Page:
Editing for Grammarphobes: Possessives

Posted by KAREN WOJCIK BERNER



Today's Editing for Grammarphobes comes to us courtesy of that fun little grammar book, The Bugaboo Review, by Sue Sommer.

Possessive nouns have apostrophes.

the Jones'
children's
parents'
teams'
George's


Possessive pronouns do not have apostrophes.

hers
his
ours
its
theirs
yours





















Bio

A professional writer/editor for almost 30 years, Karen Wojcik Berner's wide and varied experience includes such topics as grammar, blog content, book reviews, corporate communications, the arts, paint and coatings, real estate, the fire service, writing and literature, research, and publishing. An award-winning journalist, her work has appeared in several magazines, newspapers, and blogs, including the Chicago Tribune, Writer Unboxed, Women's Fiction Writers, Naperville Magazine, and Fresh Fiction. She also is the author of three contemporary women's fiction novels and is a member of the Chicago Writers’ Association. For more information on Karen, please visit www.karenberner.com.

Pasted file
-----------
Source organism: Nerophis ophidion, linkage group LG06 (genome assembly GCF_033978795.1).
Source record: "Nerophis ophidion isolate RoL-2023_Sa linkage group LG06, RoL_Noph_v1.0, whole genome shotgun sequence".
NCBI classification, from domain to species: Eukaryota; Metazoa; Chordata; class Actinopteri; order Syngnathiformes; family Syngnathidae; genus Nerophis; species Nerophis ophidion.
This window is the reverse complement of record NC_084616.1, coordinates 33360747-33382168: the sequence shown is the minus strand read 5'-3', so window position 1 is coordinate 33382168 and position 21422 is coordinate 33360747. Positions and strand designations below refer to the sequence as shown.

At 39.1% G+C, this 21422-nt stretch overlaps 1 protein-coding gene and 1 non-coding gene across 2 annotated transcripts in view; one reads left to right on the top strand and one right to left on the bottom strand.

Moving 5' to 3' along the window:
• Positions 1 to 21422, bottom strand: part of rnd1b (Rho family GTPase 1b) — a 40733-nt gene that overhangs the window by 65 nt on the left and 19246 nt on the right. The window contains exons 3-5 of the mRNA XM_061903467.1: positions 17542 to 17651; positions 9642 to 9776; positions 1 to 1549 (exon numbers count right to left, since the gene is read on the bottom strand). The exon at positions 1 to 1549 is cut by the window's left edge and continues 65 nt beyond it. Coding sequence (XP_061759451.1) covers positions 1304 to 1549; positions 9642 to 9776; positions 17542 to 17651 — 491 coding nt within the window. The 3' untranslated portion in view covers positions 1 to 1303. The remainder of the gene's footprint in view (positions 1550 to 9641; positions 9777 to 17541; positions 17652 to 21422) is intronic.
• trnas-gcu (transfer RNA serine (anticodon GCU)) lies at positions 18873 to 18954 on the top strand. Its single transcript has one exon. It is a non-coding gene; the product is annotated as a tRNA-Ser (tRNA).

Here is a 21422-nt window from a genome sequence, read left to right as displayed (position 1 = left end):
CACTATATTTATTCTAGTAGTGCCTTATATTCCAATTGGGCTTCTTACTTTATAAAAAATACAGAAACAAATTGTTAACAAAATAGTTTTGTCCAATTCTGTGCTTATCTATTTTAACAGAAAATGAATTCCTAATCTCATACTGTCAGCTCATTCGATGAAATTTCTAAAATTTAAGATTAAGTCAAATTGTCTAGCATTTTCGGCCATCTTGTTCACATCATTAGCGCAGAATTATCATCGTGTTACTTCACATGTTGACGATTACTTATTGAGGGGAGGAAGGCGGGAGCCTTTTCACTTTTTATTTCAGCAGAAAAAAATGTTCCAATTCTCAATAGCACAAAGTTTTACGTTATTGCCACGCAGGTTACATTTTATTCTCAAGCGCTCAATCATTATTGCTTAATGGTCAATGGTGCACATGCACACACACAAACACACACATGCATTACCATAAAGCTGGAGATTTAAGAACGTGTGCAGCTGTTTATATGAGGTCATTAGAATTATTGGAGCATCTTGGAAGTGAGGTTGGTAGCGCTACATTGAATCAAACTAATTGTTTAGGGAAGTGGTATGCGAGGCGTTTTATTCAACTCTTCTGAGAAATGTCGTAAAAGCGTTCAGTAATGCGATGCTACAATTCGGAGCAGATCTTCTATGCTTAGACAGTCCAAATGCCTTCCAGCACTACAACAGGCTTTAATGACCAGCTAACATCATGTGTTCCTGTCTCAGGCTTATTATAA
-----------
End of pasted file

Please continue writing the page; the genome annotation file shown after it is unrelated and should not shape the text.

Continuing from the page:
Comments

Kelly Hashway said…
LOL. Love the graphic.
Nadine Feldman said…
Good review! The whole it's and its thing makes me nuts!
Beverly Diehl said…
May I share with you a fun site?

http://www.unnecessaryquotes.com/

the "blog" of "unnecessary" quotation marks.

The hits just keep on coming :-).
John Wiswell said…
The one that seems to throw the most people is a singular possessive noun that otherwise would have ended in 's.' It's Tim Jacobs's hotdog.
John, I have seen it both ways. I know the "Chicago Manual of Style" states what you said, but other sources still use the s-apostrophe.

Beverly, I will check that out. Thanks for passing the link along.

Nadine, I have to look it up a lot. I know what you mean.

Kelly, it is one of my favorites. I first saw it on BigAl's Books and Pals Facebook page. :)

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